Since the dawn of the 20th century, the moral patch has become part of the American military uniform in combat that ranges from trench warfare conditions in France in World War I up to the modern military era. They represent an esprit de corps and demonstration of the heart and perseverance of military personnel in all types of combat conditions.
Today, moral patches have become highly popular collector’s items as well as being used in law enforcement. Even the general population has taken interest in modern morale patches such as the Velcro morale patch and those produced by F-Bomb Morale Gear.
What are Morale Patches?
A morale patch consists of a small strip of fabric that has an insignia, logo, letters, design or quote that is sewn into the uniform of the soldier. They are primarily used as identification with a particular unit, such as a division or brigade and are designed to build an esprit de corps with each soldier or military personnel within that particular group.
The morale patch is generally less formal and more personal form of identification that those who wear them take pride in their unit and association.
History of the Morale Patch
Before the advent of World War I, American military uniforms did not have identification beyond rank that was featured on the sleeves. Although Union forage caps from the Civil War era did sport brigade or division identification, there was little in the way to identify the soldier with a particular command.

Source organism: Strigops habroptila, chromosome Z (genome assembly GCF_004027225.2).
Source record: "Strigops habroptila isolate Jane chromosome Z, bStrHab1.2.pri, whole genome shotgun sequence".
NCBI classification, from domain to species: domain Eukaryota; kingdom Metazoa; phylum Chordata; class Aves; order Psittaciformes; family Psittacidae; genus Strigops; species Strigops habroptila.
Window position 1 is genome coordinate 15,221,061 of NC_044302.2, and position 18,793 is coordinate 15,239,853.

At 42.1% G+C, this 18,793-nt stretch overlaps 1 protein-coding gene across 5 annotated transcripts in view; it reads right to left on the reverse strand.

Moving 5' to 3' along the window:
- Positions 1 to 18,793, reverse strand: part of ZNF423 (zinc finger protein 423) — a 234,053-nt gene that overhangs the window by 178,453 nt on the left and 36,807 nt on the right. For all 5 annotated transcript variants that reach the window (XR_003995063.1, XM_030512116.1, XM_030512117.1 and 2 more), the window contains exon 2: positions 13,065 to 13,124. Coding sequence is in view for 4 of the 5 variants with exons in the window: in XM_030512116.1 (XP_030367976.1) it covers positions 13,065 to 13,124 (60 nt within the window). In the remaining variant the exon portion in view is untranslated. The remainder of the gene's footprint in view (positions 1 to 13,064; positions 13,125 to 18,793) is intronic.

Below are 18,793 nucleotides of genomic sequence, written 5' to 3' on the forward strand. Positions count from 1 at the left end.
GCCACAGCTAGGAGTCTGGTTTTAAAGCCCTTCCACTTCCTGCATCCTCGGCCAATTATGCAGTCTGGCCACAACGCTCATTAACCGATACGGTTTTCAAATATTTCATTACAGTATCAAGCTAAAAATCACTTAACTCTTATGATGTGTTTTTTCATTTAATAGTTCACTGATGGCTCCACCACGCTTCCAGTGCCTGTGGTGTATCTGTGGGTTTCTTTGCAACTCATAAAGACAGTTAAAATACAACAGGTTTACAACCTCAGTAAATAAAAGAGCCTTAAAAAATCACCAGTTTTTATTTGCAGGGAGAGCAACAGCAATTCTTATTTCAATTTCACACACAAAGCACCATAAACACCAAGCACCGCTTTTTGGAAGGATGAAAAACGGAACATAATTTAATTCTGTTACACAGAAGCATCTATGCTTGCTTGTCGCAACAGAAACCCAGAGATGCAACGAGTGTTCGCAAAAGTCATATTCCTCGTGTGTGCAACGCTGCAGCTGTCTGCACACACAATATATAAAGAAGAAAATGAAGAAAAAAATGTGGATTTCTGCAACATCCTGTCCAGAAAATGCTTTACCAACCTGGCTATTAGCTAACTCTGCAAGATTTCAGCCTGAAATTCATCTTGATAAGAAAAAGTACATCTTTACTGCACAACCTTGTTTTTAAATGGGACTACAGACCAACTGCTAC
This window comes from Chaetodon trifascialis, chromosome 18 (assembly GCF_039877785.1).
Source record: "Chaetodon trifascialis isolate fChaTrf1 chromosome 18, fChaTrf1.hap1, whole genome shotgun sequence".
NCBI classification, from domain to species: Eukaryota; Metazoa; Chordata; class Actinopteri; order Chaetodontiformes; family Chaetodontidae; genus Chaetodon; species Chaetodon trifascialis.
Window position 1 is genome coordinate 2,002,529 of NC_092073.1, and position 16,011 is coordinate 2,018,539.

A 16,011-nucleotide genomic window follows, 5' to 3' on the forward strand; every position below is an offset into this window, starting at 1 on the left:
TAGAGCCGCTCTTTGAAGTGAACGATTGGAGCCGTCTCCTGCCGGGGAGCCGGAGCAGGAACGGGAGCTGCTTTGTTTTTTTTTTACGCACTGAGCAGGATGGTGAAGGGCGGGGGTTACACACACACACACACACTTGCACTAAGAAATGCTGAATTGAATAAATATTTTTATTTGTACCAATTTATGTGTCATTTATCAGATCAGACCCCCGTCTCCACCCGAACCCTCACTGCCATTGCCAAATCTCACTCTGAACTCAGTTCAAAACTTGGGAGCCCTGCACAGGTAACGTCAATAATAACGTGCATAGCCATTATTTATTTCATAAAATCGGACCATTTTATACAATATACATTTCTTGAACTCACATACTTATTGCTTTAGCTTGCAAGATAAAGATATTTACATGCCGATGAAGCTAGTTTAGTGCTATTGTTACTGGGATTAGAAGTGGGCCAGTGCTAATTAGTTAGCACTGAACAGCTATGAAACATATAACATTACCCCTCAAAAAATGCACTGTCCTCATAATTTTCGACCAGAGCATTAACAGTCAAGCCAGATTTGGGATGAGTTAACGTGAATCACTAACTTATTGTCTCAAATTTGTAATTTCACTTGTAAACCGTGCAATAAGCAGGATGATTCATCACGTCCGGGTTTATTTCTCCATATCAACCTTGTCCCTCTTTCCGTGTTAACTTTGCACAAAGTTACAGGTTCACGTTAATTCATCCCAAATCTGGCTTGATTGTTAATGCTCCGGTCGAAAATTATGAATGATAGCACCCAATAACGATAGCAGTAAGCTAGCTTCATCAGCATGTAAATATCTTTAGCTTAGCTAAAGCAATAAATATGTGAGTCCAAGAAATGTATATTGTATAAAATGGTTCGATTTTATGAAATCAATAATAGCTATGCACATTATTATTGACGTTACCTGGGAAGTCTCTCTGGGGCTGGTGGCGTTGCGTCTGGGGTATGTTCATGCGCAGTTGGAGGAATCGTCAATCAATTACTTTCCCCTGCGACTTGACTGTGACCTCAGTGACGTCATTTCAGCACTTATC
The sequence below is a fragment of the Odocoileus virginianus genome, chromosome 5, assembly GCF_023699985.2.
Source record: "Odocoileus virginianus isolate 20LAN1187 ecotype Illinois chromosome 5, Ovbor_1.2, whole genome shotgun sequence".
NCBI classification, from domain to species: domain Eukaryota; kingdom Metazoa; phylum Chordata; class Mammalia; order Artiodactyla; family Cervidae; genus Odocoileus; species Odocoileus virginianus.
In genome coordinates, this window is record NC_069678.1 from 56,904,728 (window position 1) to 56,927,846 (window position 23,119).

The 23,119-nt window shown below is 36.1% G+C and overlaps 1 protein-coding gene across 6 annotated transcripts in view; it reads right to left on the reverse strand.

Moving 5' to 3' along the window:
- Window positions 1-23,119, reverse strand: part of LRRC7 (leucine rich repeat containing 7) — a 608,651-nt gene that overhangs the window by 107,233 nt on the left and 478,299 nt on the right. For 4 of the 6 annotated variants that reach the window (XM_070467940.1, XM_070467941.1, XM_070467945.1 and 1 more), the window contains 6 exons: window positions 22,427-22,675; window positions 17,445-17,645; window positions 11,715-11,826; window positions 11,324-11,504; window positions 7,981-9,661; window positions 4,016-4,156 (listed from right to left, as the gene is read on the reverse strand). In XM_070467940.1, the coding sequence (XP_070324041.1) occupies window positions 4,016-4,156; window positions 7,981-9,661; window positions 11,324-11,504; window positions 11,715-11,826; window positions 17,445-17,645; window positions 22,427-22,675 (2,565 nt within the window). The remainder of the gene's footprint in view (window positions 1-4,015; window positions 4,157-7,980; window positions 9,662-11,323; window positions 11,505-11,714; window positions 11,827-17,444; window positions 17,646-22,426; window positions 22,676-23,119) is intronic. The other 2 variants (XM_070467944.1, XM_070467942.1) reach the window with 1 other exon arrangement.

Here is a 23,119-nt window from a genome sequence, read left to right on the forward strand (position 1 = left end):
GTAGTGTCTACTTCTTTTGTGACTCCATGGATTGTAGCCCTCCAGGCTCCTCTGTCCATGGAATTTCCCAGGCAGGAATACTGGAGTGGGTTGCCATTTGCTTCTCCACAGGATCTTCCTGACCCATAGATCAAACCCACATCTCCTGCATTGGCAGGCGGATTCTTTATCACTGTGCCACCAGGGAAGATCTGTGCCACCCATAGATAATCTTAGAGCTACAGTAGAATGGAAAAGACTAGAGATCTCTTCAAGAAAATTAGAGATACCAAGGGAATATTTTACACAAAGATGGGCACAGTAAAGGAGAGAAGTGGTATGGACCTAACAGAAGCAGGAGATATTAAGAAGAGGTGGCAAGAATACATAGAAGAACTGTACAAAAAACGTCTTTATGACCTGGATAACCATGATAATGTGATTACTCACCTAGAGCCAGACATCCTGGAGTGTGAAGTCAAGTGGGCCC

That all changed during World War I when the US Army 81st Division Wildcats put in the formal request for a patch to honor their division. It was approved and soon it was ordered that all divisions create and wear patches that honored their division. The most famous from that era was the patch created by the 1st Division of the US Army. The “Big Red 1” is currently the oldest surviving insignia for any division. After the war, the famous Screaming Eagle Badge of the 101st Airborne was created using the “Old Abe” eagle head mascot of the Wisconsin Infantry Regiment that served during the Civil War.
During World War II, morale patches were widely promoted added a unique sense of identification for the units serving in the field. Insignia designs were created by the Army Quartermaster Corps until 1962. The Vietnam War introduced non-sanctioned patches that were handmade and would indicate participation in battle or unofficial units or associations that were inside the unit itself.
Today, morale patches are just as widespread as ever and the current designs owe their origins to US Navy pilots who in 1981 shot down two Libyan Su-22s that had engaged them over the Gulf of Sidra. The “Anytime Baby…!” patch for the flight suit commemorated the event.
Today, both the military and law enforcement uses a plethora of patches that signify special units and associations that have become part of the popular culture as well. Online stores such as F-Bomb Morale Gear offers a myriad of morale patch designs that can be attached onto clothing or equipment with Velcro allowing them to be applied and removed when needed.